Section: Other Grants and Activities
The FeedNetBack proposal has been accepted as a STREP project at the FP7-ICT-2007-2 call in October 2007. It is coordinated by Carlos Canudas-de-Wit and gathers researchers from academia (INRIA-NeCS, ETH Zurich, Universidad de Sevilla, KTH Stockholm, Universita di Padova) and from industry (Ifremer, Vodera, Vitamib, Intellio and OMG).
The main objective of the FeedNetBack project is to generate a rigorous co-design framework that integrates architectural constraints and performance trade-offs from control, communication, computation, complexity and energy management. The goal is to master complexity, temporal and spatial uncertainties such as delays and bandwidth in communications and node availability. This approach will enable the development of more efficient, robust and affordable networked control systems that scale and adapt with changing application demands. The project will extend the current scientific state-of-the-art in networked control and develop a set of software tools to support the co-design framework. To demonstrate the potential and limitations of the new technology, FeedNetBack will apply it on two industrial test cases of realistic complexity and scale: underwater inspection systems based on fleets of Autonomous Underwater Vehicles (AUVs), and surveillance systems using a network of smart cameras. The control component is essential in both test cases as they require cooperation of distributed objects to achieve a common goal ( http://feednetback.eu/ ). Specific issues that will be addressed in the project include:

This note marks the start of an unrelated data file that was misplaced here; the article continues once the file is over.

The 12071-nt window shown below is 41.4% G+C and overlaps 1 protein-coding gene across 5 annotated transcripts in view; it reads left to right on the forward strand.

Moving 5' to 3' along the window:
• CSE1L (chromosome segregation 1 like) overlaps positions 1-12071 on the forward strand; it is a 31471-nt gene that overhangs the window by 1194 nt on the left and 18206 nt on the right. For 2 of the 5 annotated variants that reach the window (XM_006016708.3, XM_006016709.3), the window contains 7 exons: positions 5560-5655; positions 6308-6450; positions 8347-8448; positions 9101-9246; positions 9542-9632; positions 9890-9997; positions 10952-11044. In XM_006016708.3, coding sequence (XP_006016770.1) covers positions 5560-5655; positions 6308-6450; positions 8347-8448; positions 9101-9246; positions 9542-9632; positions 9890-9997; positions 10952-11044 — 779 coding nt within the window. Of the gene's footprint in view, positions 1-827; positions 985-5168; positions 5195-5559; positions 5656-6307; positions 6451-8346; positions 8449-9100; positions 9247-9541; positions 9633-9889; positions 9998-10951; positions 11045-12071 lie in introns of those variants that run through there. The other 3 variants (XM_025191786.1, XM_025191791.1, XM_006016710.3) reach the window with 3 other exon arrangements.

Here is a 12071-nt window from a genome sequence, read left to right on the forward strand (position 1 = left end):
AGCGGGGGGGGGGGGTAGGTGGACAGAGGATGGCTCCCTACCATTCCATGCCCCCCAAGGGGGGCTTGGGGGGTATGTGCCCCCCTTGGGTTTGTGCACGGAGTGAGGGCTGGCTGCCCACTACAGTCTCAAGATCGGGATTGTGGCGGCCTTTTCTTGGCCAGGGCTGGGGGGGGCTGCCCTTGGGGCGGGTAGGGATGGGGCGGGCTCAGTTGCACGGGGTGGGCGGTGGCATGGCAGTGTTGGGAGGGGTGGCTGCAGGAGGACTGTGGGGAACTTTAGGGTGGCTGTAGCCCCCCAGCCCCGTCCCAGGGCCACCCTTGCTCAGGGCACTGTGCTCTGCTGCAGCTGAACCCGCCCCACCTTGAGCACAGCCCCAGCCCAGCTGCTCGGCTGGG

Heterogeneity: The sensor hardware and the communication means may be of different nature (different noise, bandwidth, resolution characteristics, etc.).
Mobility: Sensor location may not be fixed. Dynamic location of sensors will lead to varying topologies.
Resource management: The energy and computation capabilities of each node are generally limited.
Scalability: Wireless sensor networks may comprise hundreds or thousands of nodes. It is therefore crucial that the complexity of the design procedures and the resulting controllers scale slowly with the number of nodes.
Asynchrony: Information exchange between sensor/control units may not be synchronous in time.
Since in NCS the goal is to ensure satisfactory performance of the overall closed loop system, these problems are treated holistically through sets of performance constraints.
The co-design framework aims at controlling more complex systems with a fraction of the effort, while increasing availability and reliability. The framework will enable application developers, programmers and systems integrators to fully use the potential of networked control in a wide set of industrial domains. Examples of areas where an impact is expected are the fields of factory automation, public infrastructure safety and security, transport and building maintenance.
FeedNetBack will go beyond developing new technologies, but will also apply these technologies to areas of society where they protect the environment and improve people's safety, security and ultimately quality of life.